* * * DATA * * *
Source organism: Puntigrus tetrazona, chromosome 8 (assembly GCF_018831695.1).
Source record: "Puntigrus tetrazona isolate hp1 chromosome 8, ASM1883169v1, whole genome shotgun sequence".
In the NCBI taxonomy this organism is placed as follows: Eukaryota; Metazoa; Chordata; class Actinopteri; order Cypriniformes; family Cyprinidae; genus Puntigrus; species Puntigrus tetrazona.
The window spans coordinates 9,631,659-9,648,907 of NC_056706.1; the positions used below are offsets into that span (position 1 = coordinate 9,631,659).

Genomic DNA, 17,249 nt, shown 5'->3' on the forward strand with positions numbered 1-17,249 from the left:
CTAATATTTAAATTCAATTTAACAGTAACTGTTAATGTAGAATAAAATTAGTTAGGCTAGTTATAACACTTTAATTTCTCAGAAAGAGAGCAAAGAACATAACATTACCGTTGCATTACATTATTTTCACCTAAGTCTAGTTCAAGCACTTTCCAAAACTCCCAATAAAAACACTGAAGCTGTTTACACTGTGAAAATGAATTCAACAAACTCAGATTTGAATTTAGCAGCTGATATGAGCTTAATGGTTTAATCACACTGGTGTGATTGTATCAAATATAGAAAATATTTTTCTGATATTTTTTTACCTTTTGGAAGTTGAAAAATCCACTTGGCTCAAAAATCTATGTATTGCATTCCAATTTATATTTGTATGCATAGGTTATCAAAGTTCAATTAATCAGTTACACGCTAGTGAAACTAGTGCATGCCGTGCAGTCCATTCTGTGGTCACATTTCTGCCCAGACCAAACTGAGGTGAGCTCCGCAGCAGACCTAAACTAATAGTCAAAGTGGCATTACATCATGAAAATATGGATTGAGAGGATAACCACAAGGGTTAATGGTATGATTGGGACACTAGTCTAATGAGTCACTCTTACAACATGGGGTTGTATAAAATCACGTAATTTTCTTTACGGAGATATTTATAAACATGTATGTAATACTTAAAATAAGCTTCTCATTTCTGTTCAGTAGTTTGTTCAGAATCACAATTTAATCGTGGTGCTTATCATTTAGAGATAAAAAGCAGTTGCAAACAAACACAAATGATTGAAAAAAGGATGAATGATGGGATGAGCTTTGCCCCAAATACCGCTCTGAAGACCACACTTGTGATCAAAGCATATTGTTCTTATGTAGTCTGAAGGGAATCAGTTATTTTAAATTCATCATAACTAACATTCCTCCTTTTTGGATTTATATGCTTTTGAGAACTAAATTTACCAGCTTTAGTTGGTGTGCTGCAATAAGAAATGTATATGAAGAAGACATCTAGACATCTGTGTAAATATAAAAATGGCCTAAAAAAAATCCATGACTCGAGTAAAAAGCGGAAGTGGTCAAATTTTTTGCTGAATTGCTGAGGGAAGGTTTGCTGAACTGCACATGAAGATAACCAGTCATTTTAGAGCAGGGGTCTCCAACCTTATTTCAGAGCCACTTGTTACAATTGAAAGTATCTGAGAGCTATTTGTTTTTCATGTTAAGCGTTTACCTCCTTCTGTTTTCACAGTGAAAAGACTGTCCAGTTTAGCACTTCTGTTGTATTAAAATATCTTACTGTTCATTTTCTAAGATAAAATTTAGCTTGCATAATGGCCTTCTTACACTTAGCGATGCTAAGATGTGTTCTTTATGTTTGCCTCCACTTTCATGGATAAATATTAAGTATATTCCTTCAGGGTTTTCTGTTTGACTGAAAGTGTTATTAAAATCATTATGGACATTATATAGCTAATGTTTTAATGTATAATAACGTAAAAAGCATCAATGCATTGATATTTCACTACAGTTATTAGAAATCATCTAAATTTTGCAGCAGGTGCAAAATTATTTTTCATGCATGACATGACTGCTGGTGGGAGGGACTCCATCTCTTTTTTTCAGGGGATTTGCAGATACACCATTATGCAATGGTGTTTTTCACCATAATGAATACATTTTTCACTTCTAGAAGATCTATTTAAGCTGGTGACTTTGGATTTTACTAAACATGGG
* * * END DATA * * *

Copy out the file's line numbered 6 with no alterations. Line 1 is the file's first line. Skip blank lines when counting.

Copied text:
CTAATATTTAAATTCAATTTAACAGTAACTGTTAATGTAGAATAAAATTAGTTAGGCTAGTTATAACACTTTAATTTCTCAGAAAGAGAGCAAAGAACATAACATTACCGTTGCATTACATTATTTTCACCTAAGTCTAGTTCAAGCACTTTCCAAAACTCCCAATAAAAACACTGAAGCTGTTTACACTGTGAAAATGAATTCAACAAACTCAGATTTGAATTTAGCAGCTGATATGAGCTTAATGGTTTAATCACACTGGTGTGATTGTATCAAATATAGAAAATATTTTTCTGATATTTTTTTACCTTTTGGAAGTTGAAAAATCCACTTGGCTCAAAAATCTATGTATTGCATTCCAATTTATATTTGTATGCATAGGTTATCAAAGTTCAATTAATCAGTTACACGCTAGTGAAACTAGTGCATGCCGTGCAGTCCATTCTGTGGTCACATTTCTGCCCAGACCAAACTGAGGTGAGCTCCGCAGCAGACCTAAACTAATAGTCAAAGTGGCATTACATCATGAAAATATGGATTGAGAGGATAACCACAAGGGTTAATGGTATGATTGGGACACTAGTCTAATGAGTCACTCTTACAACATGGGGTTGTATAAAATCACGTAATTTTCTTTACGGAGATATTTATAAACATGTATGTAATACTTAAAATAAGCTTCTCATTTCTGTTCAGTAGTTTGTTCAGAATCACAATTTAATCGTGGTGCTTATCATTTAGAGATAAAAAGCAGTTGCAAACAAACACAAATGATTGAAAAAAGGATGAATGATGGGATGAGCTTTGCCCCAAATACCGCTCTGAAGACCACACTTGTGATCAAAGCATATTGTTCTTATGTAGTCTGAAGGGAATCAGTTATTTTAAATTCATCATAACTAACATTCCTCCTTTTTGGATTTATATGCTTTTGAGAACTAAATTTACCAGCTTTAGTTGGTGTGCTGCAATAAGAAATGTATATGAAGAAGACATCTAGACATCTGTGTAAATATAAAAATGGCCTAAAAAAAATCCATGACTCGAGTAAAAAGCGGAAGTGGTCAAATTTTTTGCTGAATTGCTGAGGGAAGGTTTGCTGAACTGCACATGAAGATAACCAGTCATTTTAGAGCAGGGGTCTCCAACCTTATTTCAGAGCCACTTGTTACAATTGAAAGTATCTGAGAGCTATTTGTTTTTCATGTTAAGCGTTTACCTCCTTCTGTTTTCACAGTGAAAAGACTGTCCAGTTTAGCACTTCTGTTGTATTAAAATATCTTACTGTTCATTTTCTAAGATAAAATTTAGCTTGCATAATGGCCTTCTTACACTTAGCGATGCTAAGATGTGTTCTTTATGTTTGCCTCCACTTTCATGGATAAATATTAAGTATATTCCTTCAGGGTTTTCTGTTTGACTGAAAGTGTTATTAAAATCATTATGGACATTATATAGCTAATGTTTTAATGTATAATAACGTAAAAAGCATCAATGCATTGATATTTCACTACAGTTATTAGAAATCATCTAAATTTTGCAGCAGGTGCAAAATTATTTTTCATGCATGACATGACTGCTGGTGGGAGGGACTCCATCTCTTTTTTTCAGGGGATTTGCAGATACACCATTATGCAATGGTGTTTTTCACCATAATGAATACATTTTTCACTTCTAGAAGATCTATTTAAGCTGGTGACTTTGGATTTTACTAAACATGGG